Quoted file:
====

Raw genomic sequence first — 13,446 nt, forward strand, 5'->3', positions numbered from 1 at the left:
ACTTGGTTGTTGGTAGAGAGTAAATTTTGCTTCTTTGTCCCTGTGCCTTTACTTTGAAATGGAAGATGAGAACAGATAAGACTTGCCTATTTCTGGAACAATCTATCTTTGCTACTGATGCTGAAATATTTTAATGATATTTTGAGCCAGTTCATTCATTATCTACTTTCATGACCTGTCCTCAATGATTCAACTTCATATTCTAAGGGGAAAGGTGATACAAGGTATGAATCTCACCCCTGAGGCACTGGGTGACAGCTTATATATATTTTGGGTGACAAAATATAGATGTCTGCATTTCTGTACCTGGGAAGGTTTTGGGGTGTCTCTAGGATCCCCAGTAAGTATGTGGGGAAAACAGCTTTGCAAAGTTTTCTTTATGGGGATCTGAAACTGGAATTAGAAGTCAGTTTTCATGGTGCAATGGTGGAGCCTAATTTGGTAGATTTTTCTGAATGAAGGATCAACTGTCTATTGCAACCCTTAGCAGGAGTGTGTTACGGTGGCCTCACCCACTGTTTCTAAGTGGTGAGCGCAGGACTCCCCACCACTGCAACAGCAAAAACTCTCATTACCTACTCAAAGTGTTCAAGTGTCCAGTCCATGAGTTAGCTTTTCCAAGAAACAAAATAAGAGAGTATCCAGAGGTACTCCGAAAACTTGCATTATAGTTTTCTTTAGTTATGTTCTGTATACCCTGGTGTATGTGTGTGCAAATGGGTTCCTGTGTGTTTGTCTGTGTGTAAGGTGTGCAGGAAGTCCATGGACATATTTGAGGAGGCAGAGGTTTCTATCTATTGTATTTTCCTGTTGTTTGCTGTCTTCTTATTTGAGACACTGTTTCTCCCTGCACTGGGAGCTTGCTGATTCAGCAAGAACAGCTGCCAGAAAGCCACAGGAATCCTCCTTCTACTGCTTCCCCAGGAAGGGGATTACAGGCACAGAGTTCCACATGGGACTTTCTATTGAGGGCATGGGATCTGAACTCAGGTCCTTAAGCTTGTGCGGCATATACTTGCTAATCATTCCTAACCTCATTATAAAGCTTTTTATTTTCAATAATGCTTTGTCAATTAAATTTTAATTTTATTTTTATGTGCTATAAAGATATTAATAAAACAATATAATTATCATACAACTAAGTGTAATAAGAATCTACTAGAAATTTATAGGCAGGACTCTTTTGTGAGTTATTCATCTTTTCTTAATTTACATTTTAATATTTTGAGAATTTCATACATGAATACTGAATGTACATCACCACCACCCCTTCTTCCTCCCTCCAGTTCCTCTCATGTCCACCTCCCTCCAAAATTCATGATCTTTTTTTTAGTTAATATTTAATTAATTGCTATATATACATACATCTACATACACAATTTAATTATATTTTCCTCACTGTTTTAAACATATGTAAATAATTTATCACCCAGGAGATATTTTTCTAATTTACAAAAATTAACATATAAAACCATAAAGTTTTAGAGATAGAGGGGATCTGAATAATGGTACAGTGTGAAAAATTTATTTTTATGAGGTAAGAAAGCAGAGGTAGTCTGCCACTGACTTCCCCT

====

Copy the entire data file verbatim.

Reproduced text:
Raw genomic sequence first — 13,446 nt, forward strand, 5'->3', positions numbered from 1 at the left:
ACTTGGTTGTTGGTAGAGAGTAAATTTTGCTTCTTTGTCCCTGTGCCTTTACTTTGAAATGGAAGATGAGAACAGATAAGACTTGCCTATTTCTGGAACAATCTATCTTTGCTACTGATGCTGAAATATTTTAATGATATTTTGAGCCAGTTCATTCATTATCTACTTTCATGACCTGTCCTCAATGATTCAACTTCATATTCTAAGGGGAAAGGTGATACAAGGTATGAATCTCACCCCTGAGGCACTGGGTGACAGCTTATATATATTTTGGGTGACAAAATATAGATGTCTGCATTTCTGTACCTGGGAAGGTTTTGGGGTGTCTCTAGGATCCCCAGTAAGTATGTGGGGAAAACAGCTTTGCAAAGTTTTCTTTATGGGGATCTGAAACTGGAATTAGAAGTCAGTTTTCATGGTGCAATGGTGGAGCCTAATTTGGTAGATTTTTCTGAATGAAGGATCAACTGTCTATTGCAACCCTTAGCAGGAGTGTGTTACGGTGGCCTCACCCACTGTTTCTAAGTGGTGAGCGCAGGACTCCCCACCACTGCAACAGCAAAAACTCTCATTACCTACTCAAAGTGTTCAAGTGTCCAGTCCATGAGTTAGCTTTTCCAAGAAACAAAATAAGAGAGTATCCAGAGGTACTCCGAAAACTTGCATTATAGTTTTCTTTAGTTATGTTCTGTATACCCTGGTGTATGTGTGTGCAAATGGGTTCCTGTGTGTTTGTCTGTGTGTAAGGTGTGCAGGAAGTCCATGGACATATTTGAGGAGGCAGAGGTTTCTATCTATTGTATTTTCCTGTTGTTTGCTGTCTTCTTATTTGAGACACTGTTTCTCCCTGCACTGGGAGCTTGCTGATTCAGCAAGAACAGCTGCCAGAAAGCCACAGGAATCCTCCTTCTACTGCTTCCCCAGGAAGGGGATTACAGGCACAGAGTTCCACATGGGACTTTCTATTGAGGGCATGGGATCTGAACTCAGGTCCTTAAGCTTGTGCGGCATATACTTGCTAATCATTCCTAACCTCATTATAAAGCTTTTTATTTTCAATAATGCTTTGTCAATTAAATTTTAATTTTATTTTTATGTGCTATAAAGATATTAATAAAACAATATAATTATCATACAACTAAGTGTAATAAGAATCTACTAGAAATTTATAGGCAGGACTCTTTTGTGAGTTATTCATCTTTTCTTAATTTACATTTTAATATTTTGAGAATTTCATACATGAATACTGAATGTACATCACCACCACCCCTTCTTCCTCCCTCCAGTTCCTCTCATGTCCACCTCCCTCCAAAATTCATGATCTTTTTTTTAGTTAATATTTAATTAATTGCTATATATACATACATCTACATACACAATTTAATTATATTTTCCTCACTGTTTTAAACATATGTAAATAATTTATCACCCAGGAGATATTTTTCTAATTTACAAAAATTAACATATAAAACCATAAAGTTTTAGAGATAGAGGGGATCTGAATAATGGTACAGTGTGAAAAATTTATTTTTATGAGGTAAGAAAGCAGAGGTAGTCTGCCACTGACTTCCCCT